Ours was not love at first sight.
Dairy Man was a friend of my college housemate. The first time I remember him was when he came to my door looking for her.
“Is Amanda here?”
“Ok. Hey, would you like to get coffee sometime?”
“Um. What was your name again?”
DM wants me to point out that I’m oversimplifying this exchange, but that was the gist. He wasn’t on my radar until that moment, even though his friends had been pushing him the direction of Amanda’s single (and ravishing) housemate for a while.
I was startled but I said yes.
So we went out for coffee. Hands cupped around warm mugs, we talked comfortably for a couple of hours. I came home and told a friend, “It was fun. He’s really nice. But there weren’t any sparks.”
Fast forward six months.
DM had become one of my best friends. We studied together, spent hours engaged in witty repartee on AIM (#90schild), and resisted the less-than-subtle attempts of our friends to get us together.
Well, at least I did.
I let that poor boy chase me for the better part of a year, but I just wasn’t ready. I was selfish. I couldn’t get over the farmer thing. We were constantly embroiled in typical 20-something college drama deserving of a reality show. Will she? Won’t she? It was exhausting and nobody got a rose.
Then I got accepted to a semester program in Chicago. DM’s frustration with my coquettish ways had reached a boiling point. We had a huge fight before I left and decided not to talk for a while.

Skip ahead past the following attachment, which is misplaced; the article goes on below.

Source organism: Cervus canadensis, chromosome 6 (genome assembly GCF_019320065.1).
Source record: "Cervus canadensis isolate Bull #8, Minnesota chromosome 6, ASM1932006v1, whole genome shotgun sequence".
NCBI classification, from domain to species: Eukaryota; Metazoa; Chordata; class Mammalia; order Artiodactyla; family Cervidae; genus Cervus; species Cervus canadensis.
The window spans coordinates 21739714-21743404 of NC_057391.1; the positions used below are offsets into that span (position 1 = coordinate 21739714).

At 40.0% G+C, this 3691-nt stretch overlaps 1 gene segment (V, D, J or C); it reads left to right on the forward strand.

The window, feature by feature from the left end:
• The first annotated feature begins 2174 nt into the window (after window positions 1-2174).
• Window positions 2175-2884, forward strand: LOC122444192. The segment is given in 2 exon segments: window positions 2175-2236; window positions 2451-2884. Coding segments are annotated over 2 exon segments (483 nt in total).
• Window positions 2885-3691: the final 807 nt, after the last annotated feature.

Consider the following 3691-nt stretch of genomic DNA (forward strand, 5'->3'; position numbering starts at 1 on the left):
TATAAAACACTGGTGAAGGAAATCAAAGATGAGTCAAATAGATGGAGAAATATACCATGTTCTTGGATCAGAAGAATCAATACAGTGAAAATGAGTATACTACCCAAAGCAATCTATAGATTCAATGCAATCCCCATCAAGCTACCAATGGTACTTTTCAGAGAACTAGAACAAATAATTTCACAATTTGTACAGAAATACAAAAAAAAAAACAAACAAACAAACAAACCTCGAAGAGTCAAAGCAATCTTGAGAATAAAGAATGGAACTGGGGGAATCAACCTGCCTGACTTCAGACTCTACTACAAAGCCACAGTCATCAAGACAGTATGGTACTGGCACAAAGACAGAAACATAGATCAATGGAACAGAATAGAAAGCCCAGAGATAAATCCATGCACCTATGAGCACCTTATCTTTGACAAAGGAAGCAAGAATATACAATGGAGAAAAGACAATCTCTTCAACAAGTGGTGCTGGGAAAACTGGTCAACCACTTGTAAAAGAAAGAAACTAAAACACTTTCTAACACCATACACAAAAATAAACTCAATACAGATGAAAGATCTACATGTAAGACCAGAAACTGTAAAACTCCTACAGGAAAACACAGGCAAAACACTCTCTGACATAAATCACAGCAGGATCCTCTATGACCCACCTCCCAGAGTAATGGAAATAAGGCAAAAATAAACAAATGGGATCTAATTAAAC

Chicago was an incredible experience. I shared a studio apartment with a bed in the wall and a kitchen in the closet. I tried Indian food. I interned at the Museum of Contemporary Art by day and spent my nights going to plays, ballets, museums, and modern dance performances in empty swimming pools (just as weird as it sounds). I loved everything about the city.
But something still tugged on my heart.
Every morning as I walked the 15 blocks to my office, I talked to my sister on the phone. Many months later Mandy told me that I mentioned Dairy Man in almost every single call. I said that I missed him. That I wondered what he was doing. That it was killing me not to talk to him.
I had escaped Michigan for the big city, but I hadn’t escaped him.
Read the rest of this post on modernfarmwife.com at http://bit.ly/20XuSji.